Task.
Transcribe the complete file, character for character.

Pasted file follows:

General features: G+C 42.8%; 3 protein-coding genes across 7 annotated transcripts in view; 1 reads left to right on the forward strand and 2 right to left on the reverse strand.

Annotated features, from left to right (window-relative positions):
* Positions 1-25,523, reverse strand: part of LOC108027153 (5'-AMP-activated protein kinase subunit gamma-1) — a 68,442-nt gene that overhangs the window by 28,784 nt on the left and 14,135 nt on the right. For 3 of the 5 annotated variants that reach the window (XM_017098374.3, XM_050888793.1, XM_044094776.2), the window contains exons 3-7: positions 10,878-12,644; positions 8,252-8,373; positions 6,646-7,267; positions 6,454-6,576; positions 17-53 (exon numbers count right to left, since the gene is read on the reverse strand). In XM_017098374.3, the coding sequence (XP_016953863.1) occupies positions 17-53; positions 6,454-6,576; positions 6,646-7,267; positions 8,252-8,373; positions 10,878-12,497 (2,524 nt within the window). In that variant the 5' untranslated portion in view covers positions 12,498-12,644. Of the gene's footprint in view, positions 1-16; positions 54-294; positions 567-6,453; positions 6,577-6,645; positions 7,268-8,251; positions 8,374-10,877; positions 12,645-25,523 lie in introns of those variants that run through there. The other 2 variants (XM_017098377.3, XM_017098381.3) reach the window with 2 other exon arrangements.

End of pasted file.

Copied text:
General features: G+C 42.8%; 3 protein-coding genes across 7 annotated transcripts in view; 1 reads left to right on the forward strand and 2 right to left on the reverse strand.

Annotated features, from left to right (window-relative positions):
* Positions 1-25,523, reverse strand: part of LOC108027153 (5'-AMP-activated protein kinase subunit gamma-1) — a 68,442-nt gene that overhangs the window by 28,784 nt on the left and 14,135 nt on the right. For 3 of the 5 annotated variants that reach the window (XM_017098374.3, XM_050888793.1, XM_044094776.2), the window contains exons 3-7: positions 10,878-12,644; positions 8,252-8,373; positions 6,646-7,267; positions 6,454-6,576; positions 17-53 (exon numbers count right to left, since the gene is read on the reverse strand). In XM_017098374.3, the coding sequence (XP_016953863.1) occupies positions 17-53; positions 6,454-6,576; positions 6,646-7,267; positions 8,252-8,373; positions 10,878-12,497 (2,524 nt within the window). In that variant the 5' untranslated portion in view covers positions 12,498-12,644. Of the gene's footprint in view, positions 1-16; positions 54-294; positions 567-6,453; positions 6,577-6,645; positions 7,268-8,251; positions 8,374-10,877; positions 12,645-25,523 lie in introns of those variants that run through there. The other 2 variants (XM_017098377.3, XM_017098381.3) reach the window with 2 other exon arrangements.